The Institute for the Fiduciary Standard has rolled out 12 best practices for financial advisors to follow and also announced its next step of creating a bill of rights for investors.
These best practices are designed to address trust problems that exist in the industry.
“Advisors need to raise the bar to win back distrustful investors, and that’s what we are aiming to do,” said Knut Rostad, president and co-founder of the institute, speaking at a press breakfast in Midtown Manhattan on Wednesday, when the new initiatives were announced.
“Under the National Association of Personal Financial Advisors code of ethics, many of these best practices have been embodied in our fiduciary principles since 1983,” said Dave O’Brien, a Midlothian, Va.-based RIA and chair of the NAPFA Public Policy Committee. “But there are a couple particular processes that are articulated here, especially around reporting, that would be new.”
Best Practices No. 4 is expected to be among the most challenging for advisors. It recommends they provide a written statement of total fees and underlying investment expenses paid by the client.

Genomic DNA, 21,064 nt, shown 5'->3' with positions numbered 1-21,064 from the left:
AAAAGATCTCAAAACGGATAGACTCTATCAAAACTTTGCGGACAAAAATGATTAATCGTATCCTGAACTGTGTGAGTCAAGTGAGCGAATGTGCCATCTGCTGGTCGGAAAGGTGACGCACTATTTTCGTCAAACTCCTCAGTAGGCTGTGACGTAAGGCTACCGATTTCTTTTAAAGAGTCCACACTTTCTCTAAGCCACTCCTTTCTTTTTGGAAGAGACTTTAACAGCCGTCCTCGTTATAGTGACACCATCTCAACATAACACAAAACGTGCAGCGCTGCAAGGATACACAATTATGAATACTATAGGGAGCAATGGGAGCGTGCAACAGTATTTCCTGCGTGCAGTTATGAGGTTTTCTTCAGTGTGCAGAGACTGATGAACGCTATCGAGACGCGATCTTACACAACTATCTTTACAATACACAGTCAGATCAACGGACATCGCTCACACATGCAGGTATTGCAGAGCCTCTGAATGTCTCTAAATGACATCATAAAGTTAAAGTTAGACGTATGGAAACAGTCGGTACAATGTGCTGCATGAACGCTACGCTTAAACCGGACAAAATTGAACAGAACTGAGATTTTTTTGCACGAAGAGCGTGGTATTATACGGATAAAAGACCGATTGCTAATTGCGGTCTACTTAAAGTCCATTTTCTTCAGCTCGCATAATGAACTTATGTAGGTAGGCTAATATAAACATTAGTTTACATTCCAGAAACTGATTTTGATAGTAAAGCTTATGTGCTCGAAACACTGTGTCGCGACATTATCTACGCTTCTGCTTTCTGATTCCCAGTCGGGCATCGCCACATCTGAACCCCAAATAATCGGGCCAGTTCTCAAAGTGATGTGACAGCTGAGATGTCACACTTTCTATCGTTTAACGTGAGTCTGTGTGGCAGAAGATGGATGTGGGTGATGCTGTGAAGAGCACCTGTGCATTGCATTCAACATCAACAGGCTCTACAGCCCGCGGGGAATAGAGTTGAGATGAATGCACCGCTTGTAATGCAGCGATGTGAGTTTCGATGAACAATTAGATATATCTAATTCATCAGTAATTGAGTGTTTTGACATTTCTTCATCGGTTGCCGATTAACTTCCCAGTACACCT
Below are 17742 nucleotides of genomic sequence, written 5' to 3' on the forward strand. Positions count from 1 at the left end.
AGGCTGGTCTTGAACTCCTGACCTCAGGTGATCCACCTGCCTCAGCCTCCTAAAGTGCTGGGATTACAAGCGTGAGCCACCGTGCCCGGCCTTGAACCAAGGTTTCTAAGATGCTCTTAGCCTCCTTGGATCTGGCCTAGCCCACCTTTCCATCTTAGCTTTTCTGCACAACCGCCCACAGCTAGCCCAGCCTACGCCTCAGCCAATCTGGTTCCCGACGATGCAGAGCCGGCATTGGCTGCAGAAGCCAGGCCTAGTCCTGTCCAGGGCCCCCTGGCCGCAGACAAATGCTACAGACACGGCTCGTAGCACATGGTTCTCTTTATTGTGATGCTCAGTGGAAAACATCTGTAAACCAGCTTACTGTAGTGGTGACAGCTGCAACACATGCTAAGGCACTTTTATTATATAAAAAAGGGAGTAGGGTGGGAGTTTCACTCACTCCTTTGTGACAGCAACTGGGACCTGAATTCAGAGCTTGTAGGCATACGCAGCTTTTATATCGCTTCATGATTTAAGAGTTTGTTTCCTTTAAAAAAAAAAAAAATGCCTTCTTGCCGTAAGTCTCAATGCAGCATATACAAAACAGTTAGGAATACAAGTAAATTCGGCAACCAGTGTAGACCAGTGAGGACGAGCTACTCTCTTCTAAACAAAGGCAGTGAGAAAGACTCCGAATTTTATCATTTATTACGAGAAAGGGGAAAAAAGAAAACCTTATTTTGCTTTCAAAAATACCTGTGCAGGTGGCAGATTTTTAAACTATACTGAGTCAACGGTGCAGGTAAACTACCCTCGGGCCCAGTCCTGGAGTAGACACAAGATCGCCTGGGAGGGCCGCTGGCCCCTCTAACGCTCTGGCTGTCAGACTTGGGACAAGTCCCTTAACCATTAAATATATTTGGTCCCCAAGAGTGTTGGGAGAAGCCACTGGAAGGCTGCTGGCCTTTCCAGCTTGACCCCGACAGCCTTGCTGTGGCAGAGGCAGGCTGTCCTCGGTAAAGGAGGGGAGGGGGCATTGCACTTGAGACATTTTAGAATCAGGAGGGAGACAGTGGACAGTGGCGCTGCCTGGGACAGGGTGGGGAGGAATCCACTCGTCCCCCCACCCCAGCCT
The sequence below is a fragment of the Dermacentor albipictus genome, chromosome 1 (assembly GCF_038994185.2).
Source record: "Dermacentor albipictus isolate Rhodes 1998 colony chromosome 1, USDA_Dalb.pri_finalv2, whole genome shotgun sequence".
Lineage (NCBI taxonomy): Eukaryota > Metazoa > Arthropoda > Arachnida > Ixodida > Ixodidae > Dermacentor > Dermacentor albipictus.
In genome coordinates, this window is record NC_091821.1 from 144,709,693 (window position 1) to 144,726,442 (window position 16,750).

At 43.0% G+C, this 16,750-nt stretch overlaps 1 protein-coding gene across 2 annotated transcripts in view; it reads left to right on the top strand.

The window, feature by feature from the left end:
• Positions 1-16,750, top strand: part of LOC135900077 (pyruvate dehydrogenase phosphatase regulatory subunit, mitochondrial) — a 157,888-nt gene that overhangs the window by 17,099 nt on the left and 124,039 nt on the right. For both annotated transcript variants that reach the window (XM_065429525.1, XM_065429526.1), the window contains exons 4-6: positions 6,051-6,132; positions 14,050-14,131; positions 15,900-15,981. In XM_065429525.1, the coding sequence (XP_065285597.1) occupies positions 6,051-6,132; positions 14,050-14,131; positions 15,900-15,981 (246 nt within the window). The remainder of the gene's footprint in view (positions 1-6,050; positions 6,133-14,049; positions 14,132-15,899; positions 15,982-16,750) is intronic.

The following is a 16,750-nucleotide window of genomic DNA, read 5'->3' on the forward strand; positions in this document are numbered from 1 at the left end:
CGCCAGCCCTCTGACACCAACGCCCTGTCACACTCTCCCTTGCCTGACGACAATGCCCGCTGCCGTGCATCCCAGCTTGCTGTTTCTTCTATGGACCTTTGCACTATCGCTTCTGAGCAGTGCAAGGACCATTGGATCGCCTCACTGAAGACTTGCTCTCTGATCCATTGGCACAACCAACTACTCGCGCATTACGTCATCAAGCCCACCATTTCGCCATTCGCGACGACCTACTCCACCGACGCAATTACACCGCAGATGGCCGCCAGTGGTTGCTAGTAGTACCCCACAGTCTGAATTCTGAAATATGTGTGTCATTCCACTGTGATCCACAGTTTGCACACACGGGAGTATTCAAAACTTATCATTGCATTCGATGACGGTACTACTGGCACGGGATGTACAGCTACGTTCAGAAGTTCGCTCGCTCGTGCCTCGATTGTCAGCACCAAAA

“In order to generate reports, either you have to do the accounting or you have to pay someone else to do the accounting, or you buy software programs,” said Bryan Beatty, a member of the Best Practices Board and a financial advisor with Egan, Berger & Weiner in Vienna, Va.
Such a statement would also include any payment to the advisor, the firm or related parties from any third party resulting from an advisor's recommendation.
“There are software packages you can buy off the shelf by subscription service that you can use in your practice,” Beatty said, “and if you put your investments in them, it will generate reports to clients with your fees and you can add your fee on top of that.” Such programs include Portfolio Express and the Morningstar Advisor Workstation.
“It’s possible to disclose,” said Beatty. “It’s not that expensive. The idea of practices is that we will self-report to show that we are living up to the best standards of practice.”
In implementing reporting that would create more transparency, advisors have expressed some concern about potential lawsuits. However, Brian Hamburger, the general counsel to the institute’s Best Practices Board, believes providing clear disclosure and investment guidelines, such as an investment policy statement, would only create liability if advisors don’t work within them.